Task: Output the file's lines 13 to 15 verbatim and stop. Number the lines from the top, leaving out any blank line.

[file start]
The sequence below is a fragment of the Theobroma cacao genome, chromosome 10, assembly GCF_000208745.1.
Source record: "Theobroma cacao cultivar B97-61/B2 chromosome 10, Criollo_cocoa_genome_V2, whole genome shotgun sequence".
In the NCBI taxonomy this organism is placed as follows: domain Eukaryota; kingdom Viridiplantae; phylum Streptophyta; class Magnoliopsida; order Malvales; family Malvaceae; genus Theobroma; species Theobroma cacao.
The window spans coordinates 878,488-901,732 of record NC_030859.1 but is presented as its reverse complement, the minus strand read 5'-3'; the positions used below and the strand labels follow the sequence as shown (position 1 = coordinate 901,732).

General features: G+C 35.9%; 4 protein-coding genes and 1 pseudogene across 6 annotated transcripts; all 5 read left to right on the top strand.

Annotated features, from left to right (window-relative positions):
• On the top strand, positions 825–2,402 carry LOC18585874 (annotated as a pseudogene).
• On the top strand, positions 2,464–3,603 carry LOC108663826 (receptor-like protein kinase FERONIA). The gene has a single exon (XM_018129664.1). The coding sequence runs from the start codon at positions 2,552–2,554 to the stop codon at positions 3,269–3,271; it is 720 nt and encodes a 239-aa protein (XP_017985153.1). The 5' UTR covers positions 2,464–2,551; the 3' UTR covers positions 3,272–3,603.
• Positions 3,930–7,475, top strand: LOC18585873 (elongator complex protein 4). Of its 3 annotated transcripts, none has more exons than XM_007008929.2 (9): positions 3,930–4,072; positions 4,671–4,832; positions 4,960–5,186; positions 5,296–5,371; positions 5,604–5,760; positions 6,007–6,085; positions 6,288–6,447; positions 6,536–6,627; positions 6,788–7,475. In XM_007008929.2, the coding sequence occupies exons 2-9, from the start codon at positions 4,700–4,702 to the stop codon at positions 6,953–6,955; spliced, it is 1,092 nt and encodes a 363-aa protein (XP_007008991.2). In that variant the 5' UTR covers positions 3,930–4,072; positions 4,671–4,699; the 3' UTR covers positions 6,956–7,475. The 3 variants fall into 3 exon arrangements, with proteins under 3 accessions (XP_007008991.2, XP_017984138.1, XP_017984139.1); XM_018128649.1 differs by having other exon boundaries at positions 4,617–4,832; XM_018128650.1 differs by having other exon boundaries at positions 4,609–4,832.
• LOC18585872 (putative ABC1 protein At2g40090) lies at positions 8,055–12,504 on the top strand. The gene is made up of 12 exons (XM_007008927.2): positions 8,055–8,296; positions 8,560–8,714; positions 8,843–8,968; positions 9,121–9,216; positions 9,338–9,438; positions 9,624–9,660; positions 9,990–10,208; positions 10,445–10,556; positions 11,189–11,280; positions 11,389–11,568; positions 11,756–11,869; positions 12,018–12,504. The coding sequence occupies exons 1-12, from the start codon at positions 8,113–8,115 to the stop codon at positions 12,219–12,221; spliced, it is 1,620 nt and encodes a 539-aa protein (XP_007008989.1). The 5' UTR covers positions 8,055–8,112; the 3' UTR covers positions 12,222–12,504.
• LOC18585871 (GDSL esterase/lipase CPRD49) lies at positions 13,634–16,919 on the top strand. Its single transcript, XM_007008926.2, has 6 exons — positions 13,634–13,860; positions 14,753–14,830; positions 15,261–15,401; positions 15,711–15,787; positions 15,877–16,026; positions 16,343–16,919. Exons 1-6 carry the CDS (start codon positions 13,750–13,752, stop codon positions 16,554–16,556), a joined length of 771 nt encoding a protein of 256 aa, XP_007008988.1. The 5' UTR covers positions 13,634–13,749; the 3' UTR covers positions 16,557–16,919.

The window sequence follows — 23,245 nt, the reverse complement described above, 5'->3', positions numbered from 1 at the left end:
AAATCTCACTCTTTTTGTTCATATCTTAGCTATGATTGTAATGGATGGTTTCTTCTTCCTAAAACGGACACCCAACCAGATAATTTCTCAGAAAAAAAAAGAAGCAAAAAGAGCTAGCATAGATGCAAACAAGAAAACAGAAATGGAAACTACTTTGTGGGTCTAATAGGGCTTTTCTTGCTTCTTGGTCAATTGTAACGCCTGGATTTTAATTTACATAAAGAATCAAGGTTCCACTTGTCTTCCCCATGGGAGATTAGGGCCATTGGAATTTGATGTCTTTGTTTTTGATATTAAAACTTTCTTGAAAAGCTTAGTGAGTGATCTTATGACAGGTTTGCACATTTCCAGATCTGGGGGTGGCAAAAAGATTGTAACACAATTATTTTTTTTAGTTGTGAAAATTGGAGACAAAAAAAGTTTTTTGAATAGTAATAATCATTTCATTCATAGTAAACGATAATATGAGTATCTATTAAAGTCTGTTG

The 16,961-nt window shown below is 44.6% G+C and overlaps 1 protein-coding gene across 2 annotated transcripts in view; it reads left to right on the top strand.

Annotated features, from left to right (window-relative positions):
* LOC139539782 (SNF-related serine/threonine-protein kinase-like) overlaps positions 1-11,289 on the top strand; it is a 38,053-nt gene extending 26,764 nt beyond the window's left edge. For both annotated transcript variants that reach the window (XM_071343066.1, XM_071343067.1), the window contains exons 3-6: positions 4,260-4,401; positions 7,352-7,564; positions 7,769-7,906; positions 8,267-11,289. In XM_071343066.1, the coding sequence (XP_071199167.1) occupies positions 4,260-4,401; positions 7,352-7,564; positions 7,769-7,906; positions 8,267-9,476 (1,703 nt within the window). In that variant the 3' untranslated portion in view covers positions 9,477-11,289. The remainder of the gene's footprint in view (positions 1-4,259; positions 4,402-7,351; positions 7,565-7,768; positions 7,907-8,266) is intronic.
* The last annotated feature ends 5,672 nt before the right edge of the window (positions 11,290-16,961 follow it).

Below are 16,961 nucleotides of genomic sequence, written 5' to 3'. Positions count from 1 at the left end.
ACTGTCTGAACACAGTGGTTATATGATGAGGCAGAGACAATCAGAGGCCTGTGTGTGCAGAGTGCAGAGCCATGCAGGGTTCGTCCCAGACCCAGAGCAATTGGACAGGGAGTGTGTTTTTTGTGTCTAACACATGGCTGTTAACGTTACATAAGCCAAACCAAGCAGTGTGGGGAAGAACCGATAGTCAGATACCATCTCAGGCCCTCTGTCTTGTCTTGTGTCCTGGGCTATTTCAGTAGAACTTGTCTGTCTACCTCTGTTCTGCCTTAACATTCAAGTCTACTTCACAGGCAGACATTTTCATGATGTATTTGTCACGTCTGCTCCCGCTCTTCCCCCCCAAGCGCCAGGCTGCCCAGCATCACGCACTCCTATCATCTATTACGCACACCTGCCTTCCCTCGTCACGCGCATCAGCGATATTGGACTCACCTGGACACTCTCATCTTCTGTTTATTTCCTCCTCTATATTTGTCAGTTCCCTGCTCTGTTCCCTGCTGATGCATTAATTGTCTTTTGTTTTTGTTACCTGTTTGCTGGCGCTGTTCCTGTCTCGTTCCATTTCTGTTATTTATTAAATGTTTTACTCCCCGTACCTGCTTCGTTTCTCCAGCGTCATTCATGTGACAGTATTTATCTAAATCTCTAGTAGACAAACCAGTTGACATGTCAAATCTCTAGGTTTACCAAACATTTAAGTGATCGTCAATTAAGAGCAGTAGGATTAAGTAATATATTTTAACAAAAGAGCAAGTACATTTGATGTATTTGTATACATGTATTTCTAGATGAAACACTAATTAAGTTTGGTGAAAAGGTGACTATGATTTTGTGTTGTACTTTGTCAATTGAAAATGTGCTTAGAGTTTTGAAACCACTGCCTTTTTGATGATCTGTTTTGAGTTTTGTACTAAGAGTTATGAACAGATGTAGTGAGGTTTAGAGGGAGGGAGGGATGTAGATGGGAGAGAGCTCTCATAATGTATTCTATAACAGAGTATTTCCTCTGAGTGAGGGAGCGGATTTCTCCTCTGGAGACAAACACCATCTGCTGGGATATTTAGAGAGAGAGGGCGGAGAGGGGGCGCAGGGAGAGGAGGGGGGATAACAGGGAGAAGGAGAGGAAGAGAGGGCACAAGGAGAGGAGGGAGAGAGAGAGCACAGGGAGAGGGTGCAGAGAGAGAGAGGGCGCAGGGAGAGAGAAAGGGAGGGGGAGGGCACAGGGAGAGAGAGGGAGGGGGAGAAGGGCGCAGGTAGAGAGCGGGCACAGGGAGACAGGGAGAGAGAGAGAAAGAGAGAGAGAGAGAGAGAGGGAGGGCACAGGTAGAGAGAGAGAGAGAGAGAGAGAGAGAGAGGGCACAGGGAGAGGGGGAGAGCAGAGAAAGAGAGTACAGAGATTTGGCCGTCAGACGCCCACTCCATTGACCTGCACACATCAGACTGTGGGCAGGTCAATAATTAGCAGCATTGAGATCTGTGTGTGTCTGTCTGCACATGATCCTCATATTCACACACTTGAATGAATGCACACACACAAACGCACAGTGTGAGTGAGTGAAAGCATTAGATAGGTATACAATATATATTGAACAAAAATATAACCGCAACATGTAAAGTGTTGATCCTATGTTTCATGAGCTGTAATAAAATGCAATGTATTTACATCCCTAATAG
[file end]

AAATCTCACTCTTTTTGTTCATATCTTAGCTATGATTGTAATGGATGGTTTCTTCTTCCTAAAACGGACACCCAACCAGATAATTTCTCAGAAAAAAAAAGAAGCAAAAAGAGCTAGCATAGATGCAAACAAGAAAACAGAAATGGAAACTACTTTGTGGGTCTAATAGGGCTTTTCTTGCTTCTTGGTCAATTGTAACGCCTGGATTTTAATTTACATAAAGAATCAAGGTTCCACTTGTCTTCCCCATGGGAGATTAGGGCCATTGGAATTTGATGTCTTTGTTTTTGATATTAAAACTTTCTTGAAAAGCTTAGTGAGTGATCTTATGACAGGTTTGCACATTTCCAGATCTGGGGGTGGCAAAAAGATTGTAACACAATTATTTTTTTTAGTTGTGAAAATTGGAGACAAAAAAAGTTTTTTGAATAGTAATAATCATTTCATTCATAGTAAACGATAATATGAGTATCTATTAAAGTCTGTTG

The 16,961-nt window shown below is 44.6% G+C and overlaps 1 protein-coding gene across 2 annotated transcripts in view; it reads left to right on the top strand.

Annotated features, from left to right (window-relative positions):